In case of a crash, recovering a server with an extensive amount of data could require a significant amount of time. If the recovery cannot meet the recovery time objective (RTO), there will be a discrepancy in IT strategies. It’s important to ensure that server restoration can meet the RTO. Incremental backup would only take the backup of the daily differential, thus a steady increase in backup time is not always true. The backup and storage costs issues are not as significant as not meeting the RTO.
  5. Which of the following is the MOST important consideration when defining recovery point objectives (RPOs)?

    • Minimum operating requirements
    • Acceptable data loss
    • Mean time between failures
    • Acceptable time for recovery
    Explanation:
    Recovery time objectives (RTOs) are the acceptable time delay in availability of business operations, while recovery point objectives (RPOs) are the level of data loss/reworking an organization is willing to accept. Mean time between failures and minimum operating requirements help in defining recovery strategies.
  6. A structured walk-through test of a disaster recovery plan involves:

    • representatives from each of the functional areas coming together to go over the plan.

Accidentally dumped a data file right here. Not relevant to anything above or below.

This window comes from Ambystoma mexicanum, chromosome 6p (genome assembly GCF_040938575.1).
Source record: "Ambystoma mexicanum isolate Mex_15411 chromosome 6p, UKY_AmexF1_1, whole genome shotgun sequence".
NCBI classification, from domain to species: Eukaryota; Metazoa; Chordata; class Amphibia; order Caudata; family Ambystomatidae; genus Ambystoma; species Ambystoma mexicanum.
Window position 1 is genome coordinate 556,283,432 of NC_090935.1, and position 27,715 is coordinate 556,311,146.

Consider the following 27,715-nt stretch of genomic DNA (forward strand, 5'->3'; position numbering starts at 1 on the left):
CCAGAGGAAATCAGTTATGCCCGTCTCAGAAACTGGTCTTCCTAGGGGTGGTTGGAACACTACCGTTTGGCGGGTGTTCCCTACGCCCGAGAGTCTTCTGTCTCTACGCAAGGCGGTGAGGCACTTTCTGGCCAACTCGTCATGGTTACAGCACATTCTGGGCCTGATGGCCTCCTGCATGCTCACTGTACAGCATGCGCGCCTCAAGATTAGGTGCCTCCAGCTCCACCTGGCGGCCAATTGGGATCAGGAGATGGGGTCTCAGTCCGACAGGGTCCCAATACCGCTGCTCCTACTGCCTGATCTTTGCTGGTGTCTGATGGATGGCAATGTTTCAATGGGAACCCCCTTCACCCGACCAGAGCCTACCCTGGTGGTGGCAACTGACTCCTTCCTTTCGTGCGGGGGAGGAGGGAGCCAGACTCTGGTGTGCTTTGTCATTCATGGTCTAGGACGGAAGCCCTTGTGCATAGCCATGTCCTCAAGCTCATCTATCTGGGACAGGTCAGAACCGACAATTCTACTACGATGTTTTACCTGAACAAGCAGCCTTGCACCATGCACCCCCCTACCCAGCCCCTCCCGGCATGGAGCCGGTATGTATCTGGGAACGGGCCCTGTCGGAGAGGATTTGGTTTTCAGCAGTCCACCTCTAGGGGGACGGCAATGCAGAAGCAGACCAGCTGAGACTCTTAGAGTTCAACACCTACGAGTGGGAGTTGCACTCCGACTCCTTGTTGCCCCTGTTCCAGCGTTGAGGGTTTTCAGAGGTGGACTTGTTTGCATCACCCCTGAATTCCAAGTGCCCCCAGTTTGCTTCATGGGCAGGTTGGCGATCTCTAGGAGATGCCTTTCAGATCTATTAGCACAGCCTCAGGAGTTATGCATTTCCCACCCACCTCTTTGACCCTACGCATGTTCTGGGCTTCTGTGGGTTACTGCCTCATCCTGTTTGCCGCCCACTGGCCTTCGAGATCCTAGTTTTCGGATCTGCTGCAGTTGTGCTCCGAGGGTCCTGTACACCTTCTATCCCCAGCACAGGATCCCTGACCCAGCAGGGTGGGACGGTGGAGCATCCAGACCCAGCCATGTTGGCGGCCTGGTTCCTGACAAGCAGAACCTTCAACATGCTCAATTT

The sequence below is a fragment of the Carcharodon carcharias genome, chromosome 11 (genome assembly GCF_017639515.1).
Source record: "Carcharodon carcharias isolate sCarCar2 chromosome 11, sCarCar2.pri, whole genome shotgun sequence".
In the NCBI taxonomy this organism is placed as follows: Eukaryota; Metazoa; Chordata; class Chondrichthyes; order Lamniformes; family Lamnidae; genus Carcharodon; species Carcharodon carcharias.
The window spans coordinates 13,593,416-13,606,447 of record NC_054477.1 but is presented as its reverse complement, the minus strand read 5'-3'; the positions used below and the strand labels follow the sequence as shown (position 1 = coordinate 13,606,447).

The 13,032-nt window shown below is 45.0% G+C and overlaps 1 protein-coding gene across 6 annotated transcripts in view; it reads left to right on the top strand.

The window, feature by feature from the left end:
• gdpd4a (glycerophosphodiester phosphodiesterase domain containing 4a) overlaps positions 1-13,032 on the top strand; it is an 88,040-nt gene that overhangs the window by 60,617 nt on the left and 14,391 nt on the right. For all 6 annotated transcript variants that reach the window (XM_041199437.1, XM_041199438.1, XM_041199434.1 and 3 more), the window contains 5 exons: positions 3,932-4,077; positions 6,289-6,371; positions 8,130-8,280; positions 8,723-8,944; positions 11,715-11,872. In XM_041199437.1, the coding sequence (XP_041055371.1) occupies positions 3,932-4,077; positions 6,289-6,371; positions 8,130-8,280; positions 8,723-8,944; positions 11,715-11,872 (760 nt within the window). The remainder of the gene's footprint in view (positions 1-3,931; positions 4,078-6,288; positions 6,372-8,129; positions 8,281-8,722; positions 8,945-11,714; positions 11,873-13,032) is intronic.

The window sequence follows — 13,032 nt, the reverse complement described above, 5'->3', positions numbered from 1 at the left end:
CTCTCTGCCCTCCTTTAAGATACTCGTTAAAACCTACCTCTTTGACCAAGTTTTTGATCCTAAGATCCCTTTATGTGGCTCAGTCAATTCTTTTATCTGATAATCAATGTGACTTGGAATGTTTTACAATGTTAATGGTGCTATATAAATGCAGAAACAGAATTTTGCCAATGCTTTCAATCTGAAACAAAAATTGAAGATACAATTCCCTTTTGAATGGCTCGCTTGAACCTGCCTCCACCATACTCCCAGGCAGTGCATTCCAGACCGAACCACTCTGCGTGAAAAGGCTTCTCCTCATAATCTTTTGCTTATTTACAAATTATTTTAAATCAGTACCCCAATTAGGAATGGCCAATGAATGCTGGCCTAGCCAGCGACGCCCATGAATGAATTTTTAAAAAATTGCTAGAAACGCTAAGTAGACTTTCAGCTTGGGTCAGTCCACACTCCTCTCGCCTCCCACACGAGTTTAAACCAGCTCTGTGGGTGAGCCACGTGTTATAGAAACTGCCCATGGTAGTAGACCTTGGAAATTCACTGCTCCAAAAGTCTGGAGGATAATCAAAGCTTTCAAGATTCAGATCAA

• all employees who participate in the day-to-day operations coming together to practice executing the plan.
    • moving the systems to the alternate processing site and performing processing operations.
    • distributing copies of the plan to the various functional areas for review.
    Explanation:
    A structured walk-through test of a disaster recovery plan involves representatives from each of the functional areas coming together to review the plan to determine if the plan pertaining to their area is accurate and complete and can be implemented when required. Choice B is a simulation test to prepare and train the personnel who will be required to respond to disasters and disruptions. Choice C is a form of parallel testing to ensure that critical systems will perform satisfactorily in the alternate site. Choice D is a checklist test.
  7. In a contract with a hot, warm or cold site, contractual provisions should cover which of the following considerations?

    • Physical security measures
    • Total number of subscribers
    • Number of subscribers permitted to use a site at one time
    • References by other users
    Explanation:
    The contract should specify the number of subscribers permitted to use the site at any one time. Physical security measures are not a part of the contract, although they are an important consideration when choosing a third-party site. The total number of subscribers is not a consideration; what is important is whether the agreement limits the number of subscribers in a building or in a specific area. The references that other users can provide is a consideration taken before signing the contract; it is by no means part of the contractual provisions.